Not every place in the world uses the full stop (or period) as a decimal mark. Quite a few use the comma instead.

Simple and perhaps obvious to some, though it's bitten me twice now. I first ran into it three years ago in Fourcast and fixed it there. More recently, the same thing came up again in ForecastPCL - I'd completely forgotten about it. Hopefully writing this will help in remembering the problem in the future [1].

Both Fourcast and ForecastPCL involve converting latitude and longitude coordinates (with their decimal point) to or from strings. Both rely on a web service which uses these coordinates with a full stop as the decimal. And both failed when the code ran on a device in a locale where the comma is the decimal mark instead.

The reason is simple: in .NET, both Double.ToString() and Double.Parse() use the formatting conventions of the device's culture. So you're fine if your code runs on a system set to a locale with full stops as the decimal, but everything explodes elsewhere.

For instance, consider this example (using scriptcs): we set the current thread to use en-US, a region where the period is the decimal mark.

> using System.Globalization;
> using System.Threading;
> Thread.CurrentThread.CurrentCulture = CultureInfo.CreateSpecificCulture("en-US");
"en-US"
> Double.Parse("0.04");
0.4

But if we switch to a region which uses commas instead - say, France:

> Thread.CurrentThread.CurrentCulture = CultureInfo.CreateSpecificCulture("fr-FR");
"fr-FR"
> Double.Parse("0.04");
Input string was not in a correct format.

In a less-contrived example, we can look at (a simplified version of) the problematic code from ForecastPCL:

public async Task<Forecast> GetWeatherDataAsync(double latitude, double longitude)
{
    string baseUrl = "/forecast/{0}/{1},{2}";
    
    var requestUrl = string.Format(baseUrl, this.apiKey, latitude, longitude);
    
    return await this.GetForecastFromUrl(requestUrl);
}

In this case, the formatting works - it just gives us an incorrect URL, leading to a bad request:

// Still in fr-FR.
> string.Format("/forecast/{0}/{1},{2}", "apikey", 37.8267, -122.423);
// Uh oh.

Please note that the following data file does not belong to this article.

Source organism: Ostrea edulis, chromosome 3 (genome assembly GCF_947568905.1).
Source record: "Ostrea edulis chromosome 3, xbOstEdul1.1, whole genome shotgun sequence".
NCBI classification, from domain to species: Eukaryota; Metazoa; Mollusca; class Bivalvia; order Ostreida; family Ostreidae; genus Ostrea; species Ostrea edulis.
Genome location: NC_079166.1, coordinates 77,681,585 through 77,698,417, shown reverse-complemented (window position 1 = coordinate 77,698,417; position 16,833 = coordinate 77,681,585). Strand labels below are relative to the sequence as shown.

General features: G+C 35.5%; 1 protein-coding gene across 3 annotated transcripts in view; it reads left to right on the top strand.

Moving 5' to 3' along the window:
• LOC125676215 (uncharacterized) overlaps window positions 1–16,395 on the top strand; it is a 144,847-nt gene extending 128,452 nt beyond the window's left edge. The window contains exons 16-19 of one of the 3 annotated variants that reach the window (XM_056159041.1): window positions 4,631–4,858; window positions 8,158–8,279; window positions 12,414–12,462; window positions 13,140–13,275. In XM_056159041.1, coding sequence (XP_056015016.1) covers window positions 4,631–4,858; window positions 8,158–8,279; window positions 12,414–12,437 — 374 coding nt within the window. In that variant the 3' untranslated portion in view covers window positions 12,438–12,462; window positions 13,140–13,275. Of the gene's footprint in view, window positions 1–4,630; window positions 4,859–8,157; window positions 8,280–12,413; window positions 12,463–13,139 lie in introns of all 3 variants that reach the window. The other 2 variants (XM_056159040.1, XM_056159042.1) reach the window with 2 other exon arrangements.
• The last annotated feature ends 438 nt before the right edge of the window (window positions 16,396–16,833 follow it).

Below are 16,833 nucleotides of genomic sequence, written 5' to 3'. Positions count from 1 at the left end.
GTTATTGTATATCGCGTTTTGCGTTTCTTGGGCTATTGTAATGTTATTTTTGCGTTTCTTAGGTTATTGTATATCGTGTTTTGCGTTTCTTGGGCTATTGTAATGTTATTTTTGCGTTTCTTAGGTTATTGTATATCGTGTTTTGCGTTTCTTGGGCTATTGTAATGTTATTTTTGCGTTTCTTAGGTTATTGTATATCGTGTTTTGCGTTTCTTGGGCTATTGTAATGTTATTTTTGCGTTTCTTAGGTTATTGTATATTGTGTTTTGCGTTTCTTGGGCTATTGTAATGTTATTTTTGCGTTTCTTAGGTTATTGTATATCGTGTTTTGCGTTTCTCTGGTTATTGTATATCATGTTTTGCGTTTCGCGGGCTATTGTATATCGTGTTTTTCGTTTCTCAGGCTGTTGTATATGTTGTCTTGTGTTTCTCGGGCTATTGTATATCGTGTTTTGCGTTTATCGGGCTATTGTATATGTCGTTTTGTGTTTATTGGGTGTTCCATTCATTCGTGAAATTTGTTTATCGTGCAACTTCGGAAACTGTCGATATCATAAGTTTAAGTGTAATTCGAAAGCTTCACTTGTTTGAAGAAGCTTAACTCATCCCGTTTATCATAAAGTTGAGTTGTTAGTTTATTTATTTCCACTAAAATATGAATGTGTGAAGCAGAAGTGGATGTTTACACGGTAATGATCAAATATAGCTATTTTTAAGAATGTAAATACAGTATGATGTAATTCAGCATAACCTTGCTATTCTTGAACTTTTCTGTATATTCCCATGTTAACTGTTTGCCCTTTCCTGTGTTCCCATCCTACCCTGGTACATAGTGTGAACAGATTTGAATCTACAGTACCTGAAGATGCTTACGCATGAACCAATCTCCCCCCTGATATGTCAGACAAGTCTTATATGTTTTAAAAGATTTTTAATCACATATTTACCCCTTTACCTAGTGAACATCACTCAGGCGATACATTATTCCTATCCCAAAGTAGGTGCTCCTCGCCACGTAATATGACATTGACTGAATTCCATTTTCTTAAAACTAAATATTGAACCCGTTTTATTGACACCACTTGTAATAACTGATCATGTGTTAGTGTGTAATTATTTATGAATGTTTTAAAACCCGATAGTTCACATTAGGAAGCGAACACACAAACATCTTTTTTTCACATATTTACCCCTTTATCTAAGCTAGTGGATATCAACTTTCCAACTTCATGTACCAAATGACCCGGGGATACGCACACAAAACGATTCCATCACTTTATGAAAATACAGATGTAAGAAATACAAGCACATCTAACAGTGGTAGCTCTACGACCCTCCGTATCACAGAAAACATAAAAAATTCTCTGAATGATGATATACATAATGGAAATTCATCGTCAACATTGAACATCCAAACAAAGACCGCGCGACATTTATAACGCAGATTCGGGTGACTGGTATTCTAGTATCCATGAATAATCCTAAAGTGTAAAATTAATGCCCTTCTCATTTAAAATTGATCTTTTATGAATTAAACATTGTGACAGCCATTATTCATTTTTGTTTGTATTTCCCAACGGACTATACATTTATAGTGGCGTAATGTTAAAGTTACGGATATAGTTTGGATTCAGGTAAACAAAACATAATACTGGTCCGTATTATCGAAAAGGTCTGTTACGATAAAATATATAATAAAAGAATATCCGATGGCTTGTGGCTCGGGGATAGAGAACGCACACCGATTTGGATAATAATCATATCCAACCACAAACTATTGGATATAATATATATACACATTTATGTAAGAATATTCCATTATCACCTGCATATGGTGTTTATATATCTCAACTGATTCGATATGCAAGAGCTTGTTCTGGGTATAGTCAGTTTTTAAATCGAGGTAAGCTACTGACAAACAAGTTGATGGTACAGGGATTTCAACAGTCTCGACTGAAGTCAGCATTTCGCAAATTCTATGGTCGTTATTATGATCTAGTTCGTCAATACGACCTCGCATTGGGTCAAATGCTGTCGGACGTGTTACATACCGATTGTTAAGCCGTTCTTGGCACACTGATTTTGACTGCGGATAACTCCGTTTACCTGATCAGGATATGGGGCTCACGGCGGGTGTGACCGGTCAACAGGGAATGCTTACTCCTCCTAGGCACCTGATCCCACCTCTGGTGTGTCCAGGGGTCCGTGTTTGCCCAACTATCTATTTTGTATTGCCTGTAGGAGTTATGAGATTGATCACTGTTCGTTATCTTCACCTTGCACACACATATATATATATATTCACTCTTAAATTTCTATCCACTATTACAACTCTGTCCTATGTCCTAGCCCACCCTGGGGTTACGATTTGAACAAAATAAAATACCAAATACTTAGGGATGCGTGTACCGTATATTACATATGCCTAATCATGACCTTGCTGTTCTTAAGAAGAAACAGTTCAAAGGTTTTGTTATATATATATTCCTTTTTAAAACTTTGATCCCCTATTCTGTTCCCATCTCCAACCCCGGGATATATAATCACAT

"/forecast/apikey/37,8267,-122,423"

The solution to all of these problems is to use the invariant culture - an English-associated but non-region-specific culture that's useful for formatting issues like this [2]. String.Format can take in an IFormatProvider as its first argument, which solves our problem:

// *Still* in fr-FR...
> string.Format(CultureInfo.InvariantCulture, "/forecast/{0}/{1},{2}", "apikey", 37.8267, -122.423);
// But now we get the result we want.
"/forecast/apikey/37.8267,-122.423"

Similarly, Double.Parse takes in IFormatProvider, though as its last argument:

// Again in fr-FR.
> Double.Parse("0.04");
Input string was not in a correct format.
> Double.Parse("0.04", CultureInfo.InvariantCulture);
0.04

Pretty simple, though it does mean it gets sprinkled throughout the code. An alternative might be to change the thread to use the invariant culture before doing any parsing, then changing it back to the native one after. This strikes me as being really hackish and more of a workaround than an actual solution, though.


[1] - I've lived in two countries that use commas as the decimal mark before - Indonesia and The Netherlands - though I don't remember actually ever having used it myself.

[2] - When I read the GitHub issue - [the] decimal separator in czech locale... is a "," [and] not "." - my immediate thought was "oh, I should've used the invariant culture."


comments powered by Disqus